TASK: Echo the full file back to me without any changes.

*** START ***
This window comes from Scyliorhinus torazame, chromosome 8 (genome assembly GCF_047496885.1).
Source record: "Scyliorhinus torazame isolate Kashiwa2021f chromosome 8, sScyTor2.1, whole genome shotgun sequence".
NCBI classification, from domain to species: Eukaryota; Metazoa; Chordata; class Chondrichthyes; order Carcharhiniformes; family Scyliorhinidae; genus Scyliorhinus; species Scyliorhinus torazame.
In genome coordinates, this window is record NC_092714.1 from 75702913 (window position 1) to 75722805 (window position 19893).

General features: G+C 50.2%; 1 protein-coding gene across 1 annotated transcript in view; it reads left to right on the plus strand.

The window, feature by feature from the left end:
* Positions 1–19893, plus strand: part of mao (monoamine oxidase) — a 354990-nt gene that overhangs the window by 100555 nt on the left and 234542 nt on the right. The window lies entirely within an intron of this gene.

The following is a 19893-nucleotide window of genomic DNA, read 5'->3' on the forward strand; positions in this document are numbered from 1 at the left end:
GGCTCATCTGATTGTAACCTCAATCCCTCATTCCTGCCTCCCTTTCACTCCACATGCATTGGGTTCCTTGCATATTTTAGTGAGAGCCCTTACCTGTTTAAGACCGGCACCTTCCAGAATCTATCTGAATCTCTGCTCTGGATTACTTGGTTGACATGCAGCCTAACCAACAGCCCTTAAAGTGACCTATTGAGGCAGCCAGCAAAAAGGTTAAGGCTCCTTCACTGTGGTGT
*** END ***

This window comes from Scyliorhinus torazame, chromosome 8 (genome assembly GCF_047496885.1).
Source record: "Scyliorhinus torazame isolate Kashiwa2021f chromosome 8, sScyTor2.1, whole genome shotgun sequence".
NCBI classification, from domain to species: Eukaryota; Metazoa; Chordata; class Chondrichthyes; order Carcharhiniformes; family Scyliorhinidae; genus Scyliorhinus; species Scyliorhinus torazame.
In genome coordinates, this window is record NC_092714.1 from 75702913 (window position 1) to 75722805 (window position 19893).

General features: G+C 50.2%; 1 protein-coding gene across 1 annotated transcript in view; it reads left to right on the plus strand.

The window, feature by feature from the left end:
* Positions 1–19893, plus strand: part of mao (monoamine oxidase) — a 354990-nt gene that overhangs the window by 100555 nt on the left and 234542 nt on the right. The window lies entirely within an intron of this gene.

The following is a 19893-nucleotide window of genomic DNA, read 5'->3' on the forward strand; positions in this document are numbered from 1 at the left end:
GGCTCATCTGATTGTAACCTCAATCCCTCATTCCTGCCTCCCTTTCACTCCACATGCATTGGGTTCCTTGCATATTTTAGTGAGAGCCCTTACCTGTTTAAGACCGGCACCTTCCAGAATCTATCTGAATCTCTGCTCTGGATTACTTGGTTGACATGCAGCCTAACCAACAGCCCTTAAAGTGACCTATTGAGGCAGCCAGCAAAAAGGTTAAGGCTCCTTCACTGTGGTGT